Special Report filed by AAF Correspondent: Scott Tingley

      Shark Takes Surfer off SA Beach

Monday, September 25, 2000

A surfer yesterday described his horror at witnessing a shark attack that killed a New Zealand man on his honeymoon at a South Australian beach.

Cameron Bayes, 25, was sitting on his surfboard waiting for a wave at world-renowned Cactus Beach when he was attacked about 7.30am by a four-to-five-metre-long shark.

Jeff Hunter, of Port Lincoln, who has surfed the beach for more than 25 years, was walking along the beach with his son when he saw the attack.

"He was paddling, sitting just out the back of the break line," he said.

Mr Hunter said he saw the shark - believed to be a white pointer - quickly circle Mr Bayes before knocking him into the water.

He said Mr Bayes appeared to recover and paddle a few metres back to shore but the shark attacked again and the surfer disappeared.

"It looked like more than one shark, there was so much action going on," Mr Hunter said. "It was just a blur of shark and thrashing water ... (then) we could see the thrashing going on under the water.

"It was just unbelievable. The shark was just totally going off ... there was no hesitation. There was just no hesitation."

He said he considered donning his wetsuit and paddling out on his own board to help, but had no time.

"It was over in five to six minutes," he said.

Parts of the surfboard were later recovered on the beach, which was immediately closed.

Mr Hunter said an ambulance was called to take Mr Bayes' distressed wife, Tina - also in her mid-20s - to Ceduna hospital, where she was being treated for shock.

She was at the camping ground and did not see the attack, he said.

"She was cut, man. It was horrendous," he said. "It sounds like he was a fun guy. They were talking about having kids."

Mr Hunter said other campers had rushed to console Ms Bayes, giving her warm drinks and packing up her camping gear.

He said the shark's "big white belly" gave away its identity as a white pointer.

"I have been surfing here for 25 years. I surfed at that very spot 20 times in the last week," he said. "It's just the best place to surf."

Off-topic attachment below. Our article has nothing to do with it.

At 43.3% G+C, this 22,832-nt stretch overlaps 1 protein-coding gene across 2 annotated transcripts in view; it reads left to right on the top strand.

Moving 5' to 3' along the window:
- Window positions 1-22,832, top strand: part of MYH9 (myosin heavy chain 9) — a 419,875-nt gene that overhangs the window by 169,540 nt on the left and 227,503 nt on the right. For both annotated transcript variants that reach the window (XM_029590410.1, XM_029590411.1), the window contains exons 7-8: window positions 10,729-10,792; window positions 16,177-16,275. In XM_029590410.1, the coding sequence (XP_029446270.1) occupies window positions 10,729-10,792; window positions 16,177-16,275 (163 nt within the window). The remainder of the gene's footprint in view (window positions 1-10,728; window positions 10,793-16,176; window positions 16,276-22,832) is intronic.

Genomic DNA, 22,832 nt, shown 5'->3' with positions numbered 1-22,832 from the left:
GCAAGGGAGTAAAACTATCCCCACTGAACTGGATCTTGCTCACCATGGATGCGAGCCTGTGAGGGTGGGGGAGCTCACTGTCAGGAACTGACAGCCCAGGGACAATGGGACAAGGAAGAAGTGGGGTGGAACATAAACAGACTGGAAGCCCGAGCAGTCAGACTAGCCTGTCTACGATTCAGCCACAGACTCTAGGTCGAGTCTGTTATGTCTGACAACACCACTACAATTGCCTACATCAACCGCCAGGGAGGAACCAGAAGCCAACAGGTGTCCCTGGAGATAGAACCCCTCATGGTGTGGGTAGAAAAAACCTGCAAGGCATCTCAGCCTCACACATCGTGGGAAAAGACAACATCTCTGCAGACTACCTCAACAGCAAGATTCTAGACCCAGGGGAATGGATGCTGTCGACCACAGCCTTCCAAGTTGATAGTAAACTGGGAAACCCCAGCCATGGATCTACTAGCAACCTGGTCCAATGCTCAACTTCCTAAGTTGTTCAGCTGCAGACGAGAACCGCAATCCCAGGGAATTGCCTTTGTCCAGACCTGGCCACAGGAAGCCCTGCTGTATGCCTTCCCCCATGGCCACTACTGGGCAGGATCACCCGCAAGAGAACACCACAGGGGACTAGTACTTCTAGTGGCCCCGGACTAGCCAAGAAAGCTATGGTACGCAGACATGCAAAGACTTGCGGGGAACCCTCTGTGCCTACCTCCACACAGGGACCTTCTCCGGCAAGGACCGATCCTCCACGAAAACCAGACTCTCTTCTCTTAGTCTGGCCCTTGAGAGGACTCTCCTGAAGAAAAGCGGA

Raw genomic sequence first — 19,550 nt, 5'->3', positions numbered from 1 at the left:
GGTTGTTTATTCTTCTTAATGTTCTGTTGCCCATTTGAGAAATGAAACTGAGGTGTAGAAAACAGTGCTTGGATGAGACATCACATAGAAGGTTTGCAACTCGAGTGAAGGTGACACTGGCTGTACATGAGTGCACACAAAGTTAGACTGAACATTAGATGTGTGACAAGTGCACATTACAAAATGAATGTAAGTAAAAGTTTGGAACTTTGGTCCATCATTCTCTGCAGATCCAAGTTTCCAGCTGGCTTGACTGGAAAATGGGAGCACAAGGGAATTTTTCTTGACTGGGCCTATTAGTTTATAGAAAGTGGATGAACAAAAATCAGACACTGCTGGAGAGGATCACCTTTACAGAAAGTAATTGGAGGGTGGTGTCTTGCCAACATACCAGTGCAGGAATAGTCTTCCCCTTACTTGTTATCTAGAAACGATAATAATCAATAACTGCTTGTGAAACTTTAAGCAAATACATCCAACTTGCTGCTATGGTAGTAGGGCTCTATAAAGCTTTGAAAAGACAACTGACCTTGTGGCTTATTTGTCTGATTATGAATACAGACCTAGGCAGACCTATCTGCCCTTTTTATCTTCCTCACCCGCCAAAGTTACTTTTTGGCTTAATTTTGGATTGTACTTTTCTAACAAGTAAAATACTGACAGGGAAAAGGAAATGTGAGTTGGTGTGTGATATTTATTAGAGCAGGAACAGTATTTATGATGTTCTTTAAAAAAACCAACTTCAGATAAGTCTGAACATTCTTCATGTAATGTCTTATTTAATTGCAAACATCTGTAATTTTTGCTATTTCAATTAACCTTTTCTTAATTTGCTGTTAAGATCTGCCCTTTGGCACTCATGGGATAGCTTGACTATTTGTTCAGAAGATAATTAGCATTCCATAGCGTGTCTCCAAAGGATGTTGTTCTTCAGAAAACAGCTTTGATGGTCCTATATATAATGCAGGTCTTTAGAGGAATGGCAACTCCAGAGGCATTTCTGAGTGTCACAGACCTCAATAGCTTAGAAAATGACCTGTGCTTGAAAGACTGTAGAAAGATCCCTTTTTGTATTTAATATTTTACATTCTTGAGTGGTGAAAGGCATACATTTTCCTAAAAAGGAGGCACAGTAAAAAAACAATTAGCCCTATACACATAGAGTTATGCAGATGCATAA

Ron Gates, who runs a camping ground at the secluded spot about 20 kilometres from the town of Penong, said the couple were only due to stay overnight. They were heading to Western Australia to do some sheep shearing, he said.

The beach is about 100 kilometres from Ceduna, near the start of the Nullarbor Plain, and about 1000 kilometres north-west of Adelaide. Its reputation for the "perfect wave" has attracted surfers from all over the world.

Mr Gates said Mr Bayes was the only surfer in the water at the time and there were only a small number of people at the beach. The day before, dozens of surfers had hit the waves, he said.

Mr Gates said it was likely a shark fisherman would be called to try to catch the shark, which he said looked like "the front of a station-wagon".

The only other white-pointer incident at the beach he could remember was a non-fatal attack in 1977.

Bronze whalers had also been spotted, but they were generally harmless, Mr Gates said.

"They're quite common," he said. "They're here all the time but they're not a problem."

Police searched for Mr Bayes' body yesterday as a report was being prepared for the coroner.

A police spokeswoman said police would conduct a beach search over a distance of five kilometres with the help of State Emergency Services workers from Ceduna and four-wheel-drive vehicles. She said the search would continue until darkness and resume today if necessary.

Copyright © The Age Company Ltd 2000

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